Paul Knight recalls a visit to our friends at Kieft en Klok in Holland when we had the opportunity to check out one rare and most unusual vehicle the Gurgel X-15. Off-road VW fans will love this thing!

Kit car and off-road fans may have heard of Gurgel before but it’s more likely to be the fibreglass-bodied VW Beetle-based Buggies (X10) and Jeep-styled off-roaders (ie, later X10 models, or X11 and X12) but this the X-15 is quite a rare beast especially here in Europe! Based in Brazil Gurgel Motores was founded in 1969 by João do Amaral Gurgel and produced a whole range of vehicles (including the funky BR800 urban transportation project) for almost 25 years. Sadly bankruptcy sank the business in ’93/’94 but thanks to the sturdy construction of the Gurgel off-road range of vehicles there are still a few examples around today. But this the X-15 is quite a rarity these days.

Gurgel launched the X-15 in 1979 and it was quite obviously marketed at military off-road and commercial specialist-use customers. The X15 wasn’t a great success although a number were sold on the Brazilian home-market. The only notable customer in the European market was the Belgian army which purchased a number of military-spec vehicles in the early 1980s. This particular vehicle was one of a pair delivered to the Swiss army in 1979 for testing and evaluation. Sadly the Swiss team decided not to proceed with the X-15 as a military vehicle. The other military-spec Swiss example was destroyed but this one survived and somehow ended up in civilian hands.

Whilst many X-15s were producd with van-like bodywork (designed to carry seven passengers, or two passengers plus 500kg of load) there were various other body styles offered including a pick-up and this an open-top variant which we assume may once have featured a basic canvas top of some sort. Incidentally there was one further variation on the X-15 theme – a longer wheelbase extra-load model which was sold as the G-15L. Neither model sold particularly well and Gurgel eventually dropped the VW air-cooled mechanicals and the off-roaders were soon replaced with urban vehicles.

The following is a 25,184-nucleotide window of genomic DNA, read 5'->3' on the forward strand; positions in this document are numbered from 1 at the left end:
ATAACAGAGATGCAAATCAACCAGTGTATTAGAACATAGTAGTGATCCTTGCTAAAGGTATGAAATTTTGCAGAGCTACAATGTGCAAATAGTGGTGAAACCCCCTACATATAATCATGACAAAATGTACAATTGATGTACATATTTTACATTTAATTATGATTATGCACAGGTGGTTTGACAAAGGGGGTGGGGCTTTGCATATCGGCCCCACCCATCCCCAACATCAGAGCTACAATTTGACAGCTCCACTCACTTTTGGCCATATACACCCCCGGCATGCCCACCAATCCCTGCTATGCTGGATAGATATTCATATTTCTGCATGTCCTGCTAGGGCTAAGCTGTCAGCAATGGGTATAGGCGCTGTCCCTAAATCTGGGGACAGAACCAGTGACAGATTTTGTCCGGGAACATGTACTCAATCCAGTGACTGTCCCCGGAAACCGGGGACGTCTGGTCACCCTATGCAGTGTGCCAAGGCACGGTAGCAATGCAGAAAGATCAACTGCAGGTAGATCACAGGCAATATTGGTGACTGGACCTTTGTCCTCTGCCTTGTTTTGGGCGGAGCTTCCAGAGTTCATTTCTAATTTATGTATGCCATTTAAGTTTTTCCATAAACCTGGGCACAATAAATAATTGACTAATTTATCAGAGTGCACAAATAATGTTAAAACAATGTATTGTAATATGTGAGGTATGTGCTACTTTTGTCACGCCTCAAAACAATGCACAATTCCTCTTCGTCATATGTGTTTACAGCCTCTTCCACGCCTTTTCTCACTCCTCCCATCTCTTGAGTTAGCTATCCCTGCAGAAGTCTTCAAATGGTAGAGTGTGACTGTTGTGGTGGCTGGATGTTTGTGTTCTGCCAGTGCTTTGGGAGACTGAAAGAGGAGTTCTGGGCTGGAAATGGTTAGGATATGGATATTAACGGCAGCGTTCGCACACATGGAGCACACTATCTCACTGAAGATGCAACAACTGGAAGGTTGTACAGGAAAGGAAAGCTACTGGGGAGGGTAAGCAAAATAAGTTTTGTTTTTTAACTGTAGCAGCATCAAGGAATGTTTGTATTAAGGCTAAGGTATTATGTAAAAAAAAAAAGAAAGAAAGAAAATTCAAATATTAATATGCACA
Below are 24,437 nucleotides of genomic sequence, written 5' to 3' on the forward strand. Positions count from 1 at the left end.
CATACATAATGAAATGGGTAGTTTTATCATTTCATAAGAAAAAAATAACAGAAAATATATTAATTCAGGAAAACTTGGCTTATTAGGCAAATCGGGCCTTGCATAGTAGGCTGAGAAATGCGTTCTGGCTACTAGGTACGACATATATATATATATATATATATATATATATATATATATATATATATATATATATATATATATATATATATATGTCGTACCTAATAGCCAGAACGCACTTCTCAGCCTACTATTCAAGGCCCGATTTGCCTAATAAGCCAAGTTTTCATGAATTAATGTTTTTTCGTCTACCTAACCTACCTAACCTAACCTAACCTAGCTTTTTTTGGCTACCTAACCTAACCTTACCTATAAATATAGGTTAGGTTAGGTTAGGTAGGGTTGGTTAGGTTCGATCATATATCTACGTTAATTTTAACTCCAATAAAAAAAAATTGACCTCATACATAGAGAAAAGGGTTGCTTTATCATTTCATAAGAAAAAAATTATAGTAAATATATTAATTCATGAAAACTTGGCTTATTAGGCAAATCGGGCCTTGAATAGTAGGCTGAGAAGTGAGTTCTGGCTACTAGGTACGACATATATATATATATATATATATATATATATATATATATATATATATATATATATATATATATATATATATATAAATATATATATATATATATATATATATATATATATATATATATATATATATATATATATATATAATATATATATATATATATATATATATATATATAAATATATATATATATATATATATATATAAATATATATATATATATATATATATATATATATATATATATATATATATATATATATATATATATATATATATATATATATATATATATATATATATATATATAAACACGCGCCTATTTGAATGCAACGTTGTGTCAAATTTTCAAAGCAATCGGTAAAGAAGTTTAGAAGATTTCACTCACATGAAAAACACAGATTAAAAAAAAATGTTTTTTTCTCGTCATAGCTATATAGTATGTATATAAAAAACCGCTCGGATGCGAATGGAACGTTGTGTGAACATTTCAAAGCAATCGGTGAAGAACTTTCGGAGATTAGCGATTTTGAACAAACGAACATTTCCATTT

Looking around Kieft en Klok’s X-15 the first thing that hits you is the sheer scale of the thing… it’s BIG! Peering underneath the VW parts were easy to see. Up front we spotted what appeared to be a king- and link-pin front beam from a pre-’69 Type 2. Out back were more Split Bus parts including a 181-style reduction box-equipped transmission albeit with coil-springs in place of the usual torsion bars. The engine is a 1500cc unit with dual exhaust boxes similar to those used on military-spec Type 181s. There’s also a ‘snorkel’ – essentially a raised air filter unit mounted on the rear of the vehicle which draws air in through a tall inlet pipe. The idea behind the snorkel is exactly as you might imagine: to keep water from entering the engine when crossing a deep river!

Inside this four-door open-top body things are as you might imagine quite Spartan. There is however an impressive petrol-heater system which is essentially just a metal gas-burner pipe running across the top of the dashboard which vents through a series of small pilot holes aimed at the windscreens. And speaking of those quirky dual-screens did you notice the heavy-duty dual-spindle wipers?

The only obvious external clues to the X-15’s VW-based origins are the late Bay-window rear light units which are mounted horizontally and the wide-five steel wheels.

Words: Paul Knight Photos: Ultra VW archives